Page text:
At 4 p.m. we heard the sound of approaching steps on snow. It was the first summit party returning to Camp 1, after an unsuccessful though valiant bid. They had reached a height of about 19,000 ft near the upper icefall and had a 12 hours' gruelling day, beaten back by crevasses, appalling snow conditions and the ensuing fatigue. Bad weather too had been a factor forcing them to beat a retreat. It was now imperative to site yet another camp if Jaonli was to be climbed. Rawat quite rightly had stayed back at Camp 2, for he alone was experienced enough to lead them to the summit.

On 16 June, Cherry, Aggie and two porters left for Camp 2 to brief the second summit party about the changed plan. It was decided to establish Camp 3 at 19,000 ft a little short of the highest point reached by the first party. This was to be done on 17 June. The attempt was to be made on the 18th and with the summit now considerably nearer, the chances of success were much greater, provided the weather played fair. Guru had predicted fair weather for the 18th and he was proved right. Once again the people at lower camps could make out nothing of the happenings of the summit party. A group of men wouldn't even appear as dots at 6 to 10 km. However, since the weather continued to be clear, our hopes ran high.

The summit party was making slow but steady progress. Their main problems were soft snow, circumventing crevasses and of course the rising gradient. It had taken them six hours just to cover 1000 ft and their bid to reach the North Ridge was foiled 100 ft below it by unnegotiable crevasses that ran through the entire length of the snowfield. They had no choice but to turn towards the North summit of Jaonli. They began traversing right and found that its last 100 ft were a vertical ice-cliff. They then began traversing to the other side of the mountain and reached what in military terminology would be called the reverse slope of Jaonli. It was now a question of a gradual upward traverse to the South summit of Jaonli. The Jogin group could be seen quite clearly.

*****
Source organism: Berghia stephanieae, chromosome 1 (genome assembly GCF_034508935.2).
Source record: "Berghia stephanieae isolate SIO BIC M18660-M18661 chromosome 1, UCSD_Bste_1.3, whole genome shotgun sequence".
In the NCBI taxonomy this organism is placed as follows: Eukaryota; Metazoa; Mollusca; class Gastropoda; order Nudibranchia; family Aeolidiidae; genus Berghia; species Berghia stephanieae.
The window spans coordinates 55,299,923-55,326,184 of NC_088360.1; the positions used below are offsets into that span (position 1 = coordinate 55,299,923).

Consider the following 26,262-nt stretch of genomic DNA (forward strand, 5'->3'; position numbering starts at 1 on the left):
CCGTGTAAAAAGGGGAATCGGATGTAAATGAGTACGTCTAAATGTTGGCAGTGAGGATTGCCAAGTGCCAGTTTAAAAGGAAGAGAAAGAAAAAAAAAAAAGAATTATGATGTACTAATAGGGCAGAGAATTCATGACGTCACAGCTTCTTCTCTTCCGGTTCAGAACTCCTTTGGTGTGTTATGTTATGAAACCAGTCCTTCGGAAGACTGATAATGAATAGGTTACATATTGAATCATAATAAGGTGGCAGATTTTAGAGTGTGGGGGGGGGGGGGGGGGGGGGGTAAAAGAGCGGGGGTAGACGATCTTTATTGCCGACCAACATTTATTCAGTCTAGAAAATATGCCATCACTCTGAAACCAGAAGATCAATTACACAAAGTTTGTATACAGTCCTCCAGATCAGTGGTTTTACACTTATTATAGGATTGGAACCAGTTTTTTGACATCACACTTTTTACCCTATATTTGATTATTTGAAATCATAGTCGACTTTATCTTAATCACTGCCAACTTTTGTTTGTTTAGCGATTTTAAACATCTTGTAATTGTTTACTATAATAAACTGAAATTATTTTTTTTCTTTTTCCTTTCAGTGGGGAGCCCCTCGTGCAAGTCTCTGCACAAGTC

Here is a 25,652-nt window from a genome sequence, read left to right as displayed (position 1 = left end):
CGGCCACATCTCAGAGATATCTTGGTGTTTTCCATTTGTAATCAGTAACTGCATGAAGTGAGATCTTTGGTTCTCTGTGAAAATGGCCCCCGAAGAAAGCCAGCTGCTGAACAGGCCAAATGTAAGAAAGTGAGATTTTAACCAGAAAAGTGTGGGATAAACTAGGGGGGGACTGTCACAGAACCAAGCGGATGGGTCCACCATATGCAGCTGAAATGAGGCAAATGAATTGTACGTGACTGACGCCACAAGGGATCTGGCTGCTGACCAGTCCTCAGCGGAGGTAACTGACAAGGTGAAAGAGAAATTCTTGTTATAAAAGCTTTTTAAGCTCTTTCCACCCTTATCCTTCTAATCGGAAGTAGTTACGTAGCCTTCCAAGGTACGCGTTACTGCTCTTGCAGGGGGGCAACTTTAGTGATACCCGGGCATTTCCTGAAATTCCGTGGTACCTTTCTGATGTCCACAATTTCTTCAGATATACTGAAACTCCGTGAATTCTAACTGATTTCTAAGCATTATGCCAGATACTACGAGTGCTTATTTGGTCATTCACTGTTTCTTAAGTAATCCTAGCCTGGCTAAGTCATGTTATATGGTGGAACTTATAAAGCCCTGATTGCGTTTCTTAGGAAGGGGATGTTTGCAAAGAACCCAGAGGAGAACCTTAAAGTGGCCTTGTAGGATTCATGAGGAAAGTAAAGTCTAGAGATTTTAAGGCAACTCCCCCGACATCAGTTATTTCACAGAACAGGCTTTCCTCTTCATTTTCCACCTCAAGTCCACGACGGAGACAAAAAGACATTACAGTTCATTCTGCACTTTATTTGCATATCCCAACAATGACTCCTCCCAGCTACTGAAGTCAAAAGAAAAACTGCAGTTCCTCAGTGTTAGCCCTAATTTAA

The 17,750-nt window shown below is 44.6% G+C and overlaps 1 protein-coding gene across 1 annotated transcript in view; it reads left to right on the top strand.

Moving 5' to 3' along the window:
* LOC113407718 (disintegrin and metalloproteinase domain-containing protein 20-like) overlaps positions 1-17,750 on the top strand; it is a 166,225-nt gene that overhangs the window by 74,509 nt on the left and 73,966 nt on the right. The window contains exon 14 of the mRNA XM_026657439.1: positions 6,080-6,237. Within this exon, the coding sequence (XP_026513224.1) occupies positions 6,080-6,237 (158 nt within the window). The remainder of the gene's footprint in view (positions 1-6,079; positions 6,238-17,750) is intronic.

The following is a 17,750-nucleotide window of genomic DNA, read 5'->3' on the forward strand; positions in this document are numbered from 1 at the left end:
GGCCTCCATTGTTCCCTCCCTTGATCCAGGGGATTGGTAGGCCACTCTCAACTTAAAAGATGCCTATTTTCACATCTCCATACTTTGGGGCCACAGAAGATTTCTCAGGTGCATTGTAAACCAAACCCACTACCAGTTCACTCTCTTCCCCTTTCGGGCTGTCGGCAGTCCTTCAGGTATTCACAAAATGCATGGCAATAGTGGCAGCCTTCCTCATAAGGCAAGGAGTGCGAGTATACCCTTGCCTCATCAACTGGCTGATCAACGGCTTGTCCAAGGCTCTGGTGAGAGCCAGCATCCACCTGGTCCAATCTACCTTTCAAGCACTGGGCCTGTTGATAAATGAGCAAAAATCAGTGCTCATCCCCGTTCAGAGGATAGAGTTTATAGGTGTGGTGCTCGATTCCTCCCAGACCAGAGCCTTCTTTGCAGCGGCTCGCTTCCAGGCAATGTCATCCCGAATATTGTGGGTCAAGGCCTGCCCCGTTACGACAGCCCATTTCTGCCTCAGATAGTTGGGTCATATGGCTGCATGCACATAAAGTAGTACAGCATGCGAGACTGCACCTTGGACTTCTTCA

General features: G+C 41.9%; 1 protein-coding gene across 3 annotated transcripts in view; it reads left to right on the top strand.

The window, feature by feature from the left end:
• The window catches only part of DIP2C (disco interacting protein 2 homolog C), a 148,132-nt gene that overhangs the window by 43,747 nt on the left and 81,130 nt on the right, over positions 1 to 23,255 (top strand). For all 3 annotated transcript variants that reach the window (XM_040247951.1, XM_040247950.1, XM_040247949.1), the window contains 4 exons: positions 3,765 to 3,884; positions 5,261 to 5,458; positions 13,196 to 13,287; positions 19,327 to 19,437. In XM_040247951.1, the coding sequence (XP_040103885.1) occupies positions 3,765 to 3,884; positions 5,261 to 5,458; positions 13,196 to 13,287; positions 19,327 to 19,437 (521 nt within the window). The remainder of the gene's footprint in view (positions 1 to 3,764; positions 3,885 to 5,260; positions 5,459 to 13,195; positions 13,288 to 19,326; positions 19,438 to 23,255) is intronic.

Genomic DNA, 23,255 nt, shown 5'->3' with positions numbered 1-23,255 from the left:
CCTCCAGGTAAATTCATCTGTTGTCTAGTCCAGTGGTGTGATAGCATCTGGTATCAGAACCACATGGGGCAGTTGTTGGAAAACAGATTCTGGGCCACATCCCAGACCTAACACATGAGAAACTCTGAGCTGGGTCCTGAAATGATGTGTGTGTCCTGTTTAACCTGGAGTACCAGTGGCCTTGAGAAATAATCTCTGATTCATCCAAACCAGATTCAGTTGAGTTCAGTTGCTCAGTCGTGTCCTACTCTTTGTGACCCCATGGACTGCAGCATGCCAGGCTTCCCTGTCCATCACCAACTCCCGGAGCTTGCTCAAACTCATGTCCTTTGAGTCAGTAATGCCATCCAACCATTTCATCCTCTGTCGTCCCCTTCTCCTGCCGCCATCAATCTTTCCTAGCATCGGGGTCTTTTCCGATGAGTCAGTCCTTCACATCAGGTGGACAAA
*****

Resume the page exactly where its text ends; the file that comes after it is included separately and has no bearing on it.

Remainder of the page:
At this juncture the weather began deteriorating, Rawat had been doing a fantastic job leading most of the way. Ram Karan and Bihari lived up to the reputation of Jats for limitless physical courage and endurance. Tani, though physically the weakest of the lot, proved his mettle by his steadfast decision to carry on despite the bad weather and instead of proving a liability was a great moral force behind their herculean effort. Despite bad visibility and a squalling wind they reached the top of Jaonli at 5 p.m., exactly 12 hours from the time they had left Camp 3 in the morning. After a brief stay at the summit and a few photographs, the party beat a hasty retreat. By 8 p.m. they were back in Camp 3 completely dehydrated but in high spirits.

We in the lower camps were oblivious of their success or whereabouts. When till the 19th morning they had failed to return or be seen anywhere on the mountain, we had begun to organize a rescue operation for we feared the worst. The weather was bad. There was a partial gloom in Camp 1. Just then one of the Nepalese porters on the look-out shouted that he could see two men coming towards us. Seldom have I received happier news. When the approaching men came near enough we recognized them as Noorang and Rameshwar, the support element at Camp 2, and we shouted for news of the others. They were safe and on their way back, they said, but needed help to carry their rucksacks. Our hardy porters were soon on the run and not long after the successful summiters were hauled into Camp 1 like victorious soldiers on winning a war. For the entire team it was a moment of great triumph, the culmination of a well-coordinated team effort.

Success of an expedition is measured in terms of whether the mountain has been scaled or not. This is a very important factor no doubt: but there are other values too, namely the effort itself, the companionship, and the fact that the team is fortunate enough to return in one piece. I shan't be guilty of exaggeration if I say that ours had been a complete success.


⇑ Top